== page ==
This weekend for Mother's Day, we're giving away a free ballotin (small box) of chocolate truffles to moms at my restaurant, . Chef Arie has been making them in advance this week, so we won't run out. This is not the same recipe we use at the restaurant, though, since my chef doesn't like giving out his recipes to the public.
The inspiration actually came from "chocolate sommelier" Roxanne Browning's website, Exotic Chocolate Tasting. Roxanne has done numerous wine and chocolate pairings with several Long Island wineries. I was talking with her about an event that focuses on the terroir of chocolate (see ).
On her website, Roxanne posted a recipe for Champagne truffles, created by her friend, chocolatier Oliver Kita, which calls for Champagne cognac. Although they look like the ones at my restaurant, I personally don't like liqueurs in my chocolate, so I would omit the cognac.
And, I remember, years ago, my Japanese tutor's husband — a French-trained executive chef at a big private club in New York City — said the secret of a good ganache is lots and lots of butter. It makes it shiny, smooth, and creamy. So my recipe has extra butter and no liqueur.
There's a little controversy about the origin of the chocolate truffle. According to Exotic Chocolate Tasting, it was invented in the nineteenth century by Maitre Dufour, a confectioner in Chambery, France. However, my research indicates the truffle was created by the famed Auguste Escoffier during the early twentieth century, after his stagiaire (apprentice) accidentally poured hot cream into a bowl of chocolate chunks. As the chocolate and cream mixture hardened, the resulting chocolate paste was easy to work with into rough-looking balls, named "truffles" because they resembled the famous underground mushrooms of France and Italy.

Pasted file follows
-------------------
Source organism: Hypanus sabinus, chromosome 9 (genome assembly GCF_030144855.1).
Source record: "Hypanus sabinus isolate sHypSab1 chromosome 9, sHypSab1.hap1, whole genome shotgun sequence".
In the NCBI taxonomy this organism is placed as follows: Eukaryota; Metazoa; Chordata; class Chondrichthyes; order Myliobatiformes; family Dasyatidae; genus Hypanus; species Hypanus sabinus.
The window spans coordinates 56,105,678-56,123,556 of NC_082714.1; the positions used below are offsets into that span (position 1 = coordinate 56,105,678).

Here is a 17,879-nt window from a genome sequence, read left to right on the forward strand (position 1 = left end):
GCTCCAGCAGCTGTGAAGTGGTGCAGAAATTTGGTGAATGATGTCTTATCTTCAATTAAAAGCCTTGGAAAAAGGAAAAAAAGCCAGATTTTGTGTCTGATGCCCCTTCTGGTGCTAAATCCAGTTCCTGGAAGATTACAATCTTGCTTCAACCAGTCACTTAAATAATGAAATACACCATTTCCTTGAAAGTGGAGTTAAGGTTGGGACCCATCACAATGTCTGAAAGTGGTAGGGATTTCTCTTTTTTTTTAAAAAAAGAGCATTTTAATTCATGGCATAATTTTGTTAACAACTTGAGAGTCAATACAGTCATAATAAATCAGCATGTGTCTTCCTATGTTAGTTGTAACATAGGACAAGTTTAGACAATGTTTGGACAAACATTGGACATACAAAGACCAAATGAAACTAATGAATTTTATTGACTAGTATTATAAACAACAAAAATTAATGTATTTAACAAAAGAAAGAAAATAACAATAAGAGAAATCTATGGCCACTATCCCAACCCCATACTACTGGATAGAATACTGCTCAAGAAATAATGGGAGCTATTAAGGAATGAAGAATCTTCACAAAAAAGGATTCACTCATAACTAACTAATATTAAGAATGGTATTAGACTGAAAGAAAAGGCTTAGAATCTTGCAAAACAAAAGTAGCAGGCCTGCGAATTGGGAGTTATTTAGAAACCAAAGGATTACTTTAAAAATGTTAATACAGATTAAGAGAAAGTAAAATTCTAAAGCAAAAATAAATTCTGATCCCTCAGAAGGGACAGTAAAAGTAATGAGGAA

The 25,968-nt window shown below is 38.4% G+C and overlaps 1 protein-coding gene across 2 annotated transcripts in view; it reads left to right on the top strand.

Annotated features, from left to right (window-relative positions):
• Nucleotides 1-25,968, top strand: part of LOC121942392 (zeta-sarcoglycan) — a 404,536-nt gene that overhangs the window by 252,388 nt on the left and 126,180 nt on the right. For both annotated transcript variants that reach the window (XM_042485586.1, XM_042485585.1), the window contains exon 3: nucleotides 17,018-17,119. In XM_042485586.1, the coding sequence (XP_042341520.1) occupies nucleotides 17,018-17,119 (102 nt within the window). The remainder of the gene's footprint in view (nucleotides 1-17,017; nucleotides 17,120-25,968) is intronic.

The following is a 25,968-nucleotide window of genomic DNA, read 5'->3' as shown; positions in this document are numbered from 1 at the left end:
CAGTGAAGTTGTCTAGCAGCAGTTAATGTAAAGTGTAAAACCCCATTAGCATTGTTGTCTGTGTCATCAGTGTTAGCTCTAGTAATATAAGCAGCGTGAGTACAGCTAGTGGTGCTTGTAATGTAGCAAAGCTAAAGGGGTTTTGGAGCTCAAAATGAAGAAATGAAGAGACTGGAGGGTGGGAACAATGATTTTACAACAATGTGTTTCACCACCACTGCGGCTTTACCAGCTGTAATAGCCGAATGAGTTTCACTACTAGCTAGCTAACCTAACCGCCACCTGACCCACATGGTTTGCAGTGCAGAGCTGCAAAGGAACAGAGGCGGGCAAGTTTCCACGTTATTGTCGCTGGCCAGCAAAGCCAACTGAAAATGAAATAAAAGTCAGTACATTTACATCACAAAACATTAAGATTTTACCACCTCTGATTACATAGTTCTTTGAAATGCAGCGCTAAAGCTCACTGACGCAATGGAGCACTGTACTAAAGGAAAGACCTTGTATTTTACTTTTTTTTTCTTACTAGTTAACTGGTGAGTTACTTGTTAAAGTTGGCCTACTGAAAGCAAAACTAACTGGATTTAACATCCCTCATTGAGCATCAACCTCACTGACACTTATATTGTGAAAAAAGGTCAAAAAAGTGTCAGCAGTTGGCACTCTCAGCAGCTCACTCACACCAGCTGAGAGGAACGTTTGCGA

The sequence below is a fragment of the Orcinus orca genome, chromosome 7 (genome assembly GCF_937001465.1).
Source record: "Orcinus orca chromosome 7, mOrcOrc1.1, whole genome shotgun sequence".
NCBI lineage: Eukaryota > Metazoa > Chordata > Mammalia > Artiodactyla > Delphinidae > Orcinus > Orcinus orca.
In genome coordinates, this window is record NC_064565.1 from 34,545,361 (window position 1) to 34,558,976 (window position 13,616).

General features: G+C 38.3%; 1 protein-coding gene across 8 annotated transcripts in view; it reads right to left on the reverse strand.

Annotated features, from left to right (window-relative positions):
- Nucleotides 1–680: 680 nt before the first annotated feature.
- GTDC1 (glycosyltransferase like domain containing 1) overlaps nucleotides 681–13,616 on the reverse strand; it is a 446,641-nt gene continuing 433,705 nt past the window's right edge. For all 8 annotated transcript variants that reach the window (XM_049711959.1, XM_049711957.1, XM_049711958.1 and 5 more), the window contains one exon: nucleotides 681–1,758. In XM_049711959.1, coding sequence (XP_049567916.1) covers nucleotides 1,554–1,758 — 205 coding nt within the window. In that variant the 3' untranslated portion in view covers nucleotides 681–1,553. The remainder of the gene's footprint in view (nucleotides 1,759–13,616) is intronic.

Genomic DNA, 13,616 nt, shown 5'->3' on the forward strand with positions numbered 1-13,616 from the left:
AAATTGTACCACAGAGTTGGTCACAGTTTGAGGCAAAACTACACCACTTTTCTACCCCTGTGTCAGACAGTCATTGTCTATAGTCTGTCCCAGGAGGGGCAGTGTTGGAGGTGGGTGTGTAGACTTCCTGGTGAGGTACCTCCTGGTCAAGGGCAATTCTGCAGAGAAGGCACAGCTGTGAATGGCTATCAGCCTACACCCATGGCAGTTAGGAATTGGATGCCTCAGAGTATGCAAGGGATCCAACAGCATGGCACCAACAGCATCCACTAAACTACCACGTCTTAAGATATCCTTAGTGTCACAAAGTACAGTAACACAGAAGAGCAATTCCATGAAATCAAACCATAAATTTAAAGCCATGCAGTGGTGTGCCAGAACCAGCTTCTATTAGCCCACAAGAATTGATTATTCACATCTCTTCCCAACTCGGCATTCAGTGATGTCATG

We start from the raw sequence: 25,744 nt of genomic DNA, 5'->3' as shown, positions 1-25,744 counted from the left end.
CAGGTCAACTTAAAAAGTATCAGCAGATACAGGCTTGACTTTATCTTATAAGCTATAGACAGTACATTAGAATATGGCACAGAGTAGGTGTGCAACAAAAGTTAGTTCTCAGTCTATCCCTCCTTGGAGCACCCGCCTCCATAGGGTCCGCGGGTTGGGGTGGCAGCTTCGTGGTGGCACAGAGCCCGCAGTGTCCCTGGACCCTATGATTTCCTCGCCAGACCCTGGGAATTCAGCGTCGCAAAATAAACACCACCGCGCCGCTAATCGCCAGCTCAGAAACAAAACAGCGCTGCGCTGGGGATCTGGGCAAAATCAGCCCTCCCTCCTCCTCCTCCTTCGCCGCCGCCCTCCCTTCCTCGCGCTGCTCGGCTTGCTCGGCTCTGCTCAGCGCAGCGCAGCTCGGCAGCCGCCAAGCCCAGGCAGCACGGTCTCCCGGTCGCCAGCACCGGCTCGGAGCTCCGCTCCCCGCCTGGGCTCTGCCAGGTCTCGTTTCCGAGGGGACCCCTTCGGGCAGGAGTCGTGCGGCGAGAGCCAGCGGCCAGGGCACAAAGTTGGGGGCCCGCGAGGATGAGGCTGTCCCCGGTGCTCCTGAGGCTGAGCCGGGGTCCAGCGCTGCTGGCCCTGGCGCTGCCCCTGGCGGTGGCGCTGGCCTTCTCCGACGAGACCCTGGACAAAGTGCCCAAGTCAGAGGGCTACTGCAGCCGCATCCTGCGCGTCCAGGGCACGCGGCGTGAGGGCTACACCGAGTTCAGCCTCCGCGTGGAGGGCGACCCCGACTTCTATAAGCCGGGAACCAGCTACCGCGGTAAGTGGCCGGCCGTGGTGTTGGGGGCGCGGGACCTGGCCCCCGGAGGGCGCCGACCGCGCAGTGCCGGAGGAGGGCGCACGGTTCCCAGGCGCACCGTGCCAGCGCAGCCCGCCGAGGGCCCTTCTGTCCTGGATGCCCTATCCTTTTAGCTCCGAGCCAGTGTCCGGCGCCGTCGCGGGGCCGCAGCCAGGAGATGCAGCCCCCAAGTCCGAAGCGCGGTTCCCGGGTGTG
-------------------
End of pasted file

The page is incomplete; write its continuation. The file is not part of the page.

Truffes de Chocolat (about 1.5 pounds):
- 14 oz. dark chocolate (at least 70% cocoa, or unsweetened baking chocolate)
- 8 oz. heavy cream
- 4 tbsp. butter
Break the chocolate into small pieces and put in a large bowl. Bring the cream slowly to a light boil, then pour it over the chocolate, stirring until all the chocolate has melted. Cut the butter into chunks and stir that in as well, until all incorporated.
Refrigerate until slightly hardened, so it is easy to form into balls.
Using a sturdy tablespoon, scoop out enough chocolate to form a small ball, smaller than a golf ball. Shape with the hands as necessary, then place the balls on waxed paper. Put the cocoa powder in a bowl and roll the balls around until they are coated.